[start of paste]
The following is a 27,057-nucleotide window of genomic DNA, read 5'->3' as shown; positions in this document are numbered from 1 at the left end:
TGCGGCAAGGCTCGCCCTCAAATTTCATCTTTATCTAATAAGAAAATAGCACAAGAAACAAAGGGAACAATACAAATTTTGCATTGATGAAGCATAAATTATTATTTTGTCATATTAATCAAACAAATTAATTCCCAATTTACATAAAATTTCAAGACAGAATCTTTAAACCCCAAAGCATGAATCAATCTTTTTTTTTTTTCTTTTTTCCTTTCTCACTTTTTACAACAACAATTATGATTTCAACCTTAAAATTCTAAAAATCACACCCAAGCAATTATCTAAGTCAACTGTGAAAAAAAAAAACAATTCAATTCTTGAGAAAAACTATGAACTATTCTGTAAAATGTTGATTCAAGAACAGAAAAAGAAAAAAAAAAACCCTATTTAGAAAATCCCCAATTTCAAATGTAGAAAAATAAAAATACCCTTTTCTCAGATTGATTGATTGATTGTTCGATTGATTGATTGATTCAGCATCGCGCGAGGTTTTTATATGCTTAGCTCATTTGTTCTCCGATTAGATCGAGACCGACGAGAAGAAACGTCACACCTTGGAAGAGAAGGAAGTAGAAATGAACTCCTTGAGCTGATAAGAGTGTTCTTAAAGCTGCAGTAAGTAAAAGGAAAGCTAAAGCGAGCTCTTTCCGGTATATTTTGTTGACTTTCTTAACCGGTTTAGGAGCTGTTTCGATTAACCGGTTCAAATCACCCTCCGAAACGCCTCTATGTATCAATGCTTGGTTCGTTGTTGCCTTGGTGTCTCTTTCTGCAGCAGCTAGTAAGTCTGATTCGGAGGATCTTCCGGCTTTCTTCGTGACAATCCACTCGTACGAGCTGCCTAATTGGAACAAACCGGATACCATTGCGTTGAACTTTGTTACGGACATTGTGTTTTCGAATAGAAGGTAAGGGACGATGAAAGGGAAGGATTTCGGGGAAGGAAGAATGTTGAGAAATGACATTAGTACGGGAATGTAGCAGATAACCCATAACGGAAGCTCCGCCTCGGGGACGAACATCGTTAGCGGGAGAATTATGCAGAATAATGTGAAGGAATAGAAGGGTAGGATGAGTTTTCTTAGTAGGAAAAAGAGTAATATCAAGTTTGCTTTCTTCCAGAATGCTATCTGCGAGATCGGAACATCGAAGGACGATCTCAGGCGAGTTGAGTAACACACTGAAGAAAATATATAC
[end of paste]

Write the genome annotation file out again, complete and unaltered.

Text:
The following is a 27,057-nucleotide window of genomic DNA, read 5'->3' as shown; positions in this document are numbered from 1 at the left end:
TGCGGCAAGGCTCGCCCTCAAATTTCATCTTTATCTAATAAGAAAATAGCACAAGAAACAAAGGGAACAATACAAATTTTGCATTGATGAAGCATAAATTATTATTTTGTCATATTAATCAAACAAATTAATTCCCAATTTACATAAAATTTCAAGACAGAATCTTTAAACCCCAAAGCATGAATCAATCTTTTTTTTTTTTCTTTTTTCCTTTCTCACTTTTTACAACAACAATTATGATTTCAACCTTAAAATTCTAAAAATCACACCCAAGCAATTATCTAAGTCAACTGTGAAAAAAAAAAACAATTCAATTCTTGAGAAAAACTATGAACTATTCTGTAAAATGTTGATTCAAGAACAGAAAAAGAAAAAAAAAAACCCTATTTAGAAAATCCCCAATTTCAAATGTAGAAAAATAAAAATACCCTTTTCTCAGATTGATTGATTGATTGTTCGATTGATTGATTGATTCAGCATCGCGCGAGGTTTTTATATGCTTAGCTCATTTGTTCTCCGATTAGATCGAGACCGACGAGAAGAAACGTCACACCTTGGAAGAGAAGGAAGTAGAAATGAACTCCTTGAGCTGATAAGAGTGTTCTTAAAGCTGCAGTAAGTAAAAGGAAAGCTAAAGCGAGCTCTTTCCGGTATATTTTGTTGACTTTCTTAACCGGTTTAGGAGCTGTTTCGATTAACCGGTTCAAATCACCCTCCGAAACGCCTCTATGTATCAATGCTTGGTTCGTTGTTGCCTTGGTGTCTCTTTCTGCAGCAGCTAGTAAGTCTGATTCGGAGGATCTTCCGGCTTTCTTCGTGACAATCCACTCGTACGAGCTGCCTAATTGGAACAAACCGGATACCATTGCGTTGAACTTTGTTACGGACATTGTGTTTTCGAATAGAAGGTAAGGGACGATGAAAGGGAAGGATTTCGGGGAAGGAAGAATGTTGAGAAATGACATTAGTACGGGAATGTAGCAGATAACCCATAACGGAAGCTCCGCCTCGGGGACGAACATCGTTAGCGGGAGAATTATGCAGAATAATGTGAAGGAATAGAAGGGTAGGATGAGTTTTCTTAGTAGGAAAAAGAGTAATATCAAGTTTGCTTTCTTCCAGAATGCTATCTGCGAGATCGGAACATCGAAGGACGATCTCAGGCGAGTTGAGTAACACACTGAAGAAAATATATAC